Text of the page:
Elusive Justice in the Balkans
"If you are by chance hearing loud laughter," says Czech daily Mlada Fronta Dnes, "it is Slobodan Milosevic laughing loudly on his way to hell, having escaped and shown us that we do not know how to try war criminals."
While Serbia struggles to decide where the former Yugoslav leader should be buried, the European online media is questioning the international tribunal that prosecuted him for genocide, war crimes and crimes against humanity perpetrated by Serbian militias in Croatia, Bosnia and Kosovo in the 1990s.
Milosevic, who was found dead in his jail cell on Saturday, had been on trial since 2002.
His death has stirred pride, shame and anger in his native country, reports Deutsche Welle, the German broadcast network. The Serbian government is planning for a state funeral later this week, but with Milosevic's widow wanted for questioning in connection with a political assassination, the family may choose to bury him in Russia, the only other country where his nationalistic politics found a sympathetic audience.
While Russian commentator Pytor Romanov was almost alone in suggesting that Milosevic's death also killed the U.N. tribunal responsible for prosecuting war crimes for the former Yugoslavia in the Hague, many commentators agree that Milosevic's inconclusive four-year trial exposed serious shortcomings in the tribunal's workings.
"The death of Slobodan Milosevic has dealt a huge blow to the tribunal for former Yugoslavia in The Hague," said Radio Netherlands. "Mr. Milosevic was by far the most important figure captured and tried by the tribunal and his case set a precedent in international law. But by allowing the former president to defend himself, the tribunal was turned into something of a farce, with proceedings often descending into angry exchanges between judge and defendant or Mr. Milosevic giving the court a lesson in the history of Yugoslavia - as seen through the eyes of an ultra-Serb nationalist who believed entirely in his own innocence."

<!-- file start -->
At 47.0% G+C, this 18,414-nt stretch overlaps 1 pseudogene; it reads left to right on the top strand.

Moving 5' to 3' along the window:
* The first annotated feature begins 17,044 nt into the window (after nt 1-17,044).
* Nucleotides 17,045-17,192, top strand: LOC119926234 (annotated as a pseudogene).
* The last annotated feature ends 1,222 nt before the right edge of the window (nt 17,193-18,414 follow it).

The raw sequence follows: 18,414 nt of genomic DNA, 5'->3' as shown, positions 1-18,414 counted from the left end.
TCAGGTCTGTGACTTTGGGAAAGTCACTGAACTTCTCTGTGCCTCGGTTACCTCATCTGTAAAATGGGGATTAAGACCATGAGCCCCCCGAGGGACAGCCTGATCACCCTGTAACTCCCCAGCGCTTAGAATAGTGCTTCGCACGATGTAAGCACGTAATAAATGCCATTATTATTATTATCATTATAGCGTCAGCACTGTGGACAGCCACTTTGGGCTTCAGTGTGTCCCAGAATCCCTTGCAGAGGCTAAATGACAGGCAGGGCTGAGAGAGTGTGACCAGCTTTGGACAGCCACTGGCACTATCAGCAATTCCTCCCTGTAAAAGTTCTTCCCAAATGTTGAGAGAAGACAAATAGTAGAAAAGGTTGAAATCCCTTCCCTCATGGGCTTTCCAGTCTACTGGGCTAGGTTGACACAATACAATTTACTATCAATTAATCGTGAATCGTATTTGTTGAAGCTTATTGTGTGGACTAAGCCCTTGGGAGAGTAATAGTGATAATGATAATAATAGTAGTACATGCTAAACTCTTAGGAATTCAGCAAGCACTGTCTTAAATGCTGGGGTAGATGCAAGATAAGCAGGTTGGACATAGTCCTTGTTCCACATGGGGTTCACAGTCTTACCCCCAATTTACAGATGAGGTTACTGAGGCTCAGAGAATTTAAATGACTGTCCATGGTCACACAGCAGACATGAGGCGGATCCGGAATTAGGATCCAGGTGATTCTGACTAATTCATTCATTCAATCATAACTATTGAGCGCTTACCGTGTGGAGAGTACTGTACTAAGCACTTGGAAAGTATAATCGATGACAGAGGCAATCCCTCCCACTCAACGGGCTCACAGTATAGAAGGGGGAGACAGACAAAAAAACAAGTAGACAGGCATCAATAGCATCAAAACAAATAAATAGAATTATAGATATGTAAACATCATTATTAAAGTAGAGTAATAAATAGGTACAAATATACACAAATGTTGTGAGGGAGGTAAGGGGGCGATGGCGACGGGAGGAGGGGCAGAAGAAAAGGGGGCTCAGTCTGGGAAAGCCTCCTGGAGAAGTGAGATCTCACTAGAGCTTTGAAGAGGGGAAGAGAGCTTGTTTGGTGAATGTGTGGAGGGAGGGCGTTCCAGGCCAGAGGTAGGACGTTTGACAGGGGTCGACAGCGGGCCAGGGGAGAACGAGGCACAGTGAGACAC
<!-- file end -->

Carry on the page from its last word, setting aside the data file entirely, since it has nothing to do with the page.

"The UN Tribunal in the Hague is responsible for the fact that no verdict was reached before his death," said the leftist German daily Die Tageszeitung, according to a Spiegel Online media survey. Milosevic "succeeded in turning the trial into a stage from which he could spread his own propaganda. After the chaotic selection of witnesses, it became difficult to identify any prosecutorial strategy in the trial."
But the Financial Times Deutschland defends the trial's merits: "When history classes look back at the Milosevic trial in 10 or 20 years, the primary focus won't be that the trial was interrupted. It will be that it even took place, before the eyes of the world. That is what's most important."
In Paris, Le Monde (in French) defended the tribunal saying if international justice "is to deserve its name," it must "offer the accused all guarantees" of a fair trial, even if those guarantees gave Milosevic opportunities to delay justice.
Martin Bell of The Times of London says the tribunal delivered "justice -- of a sort."
Bell, who covered the Balkan wars of the 1990s for the BBC, said Milosevic might well have been acquitted of genocide charges. "But there were many other charges against the late Serbian leader that could have been proven if the indictments had not been so widely drawn."
He noted that two allies of Milosevic, also indicted for war crimes, Ratko Mladic and Radovan Karadzic, are still at large.
"There have been many times when Nato and its successor forces shrank from the risky task of capturing them. But these two must now be arrested. And, having been arrested, they must face the charges against them in a trial that is not a courtroom farce like Milosevic's, but a fair, serious and time-limited legal process."
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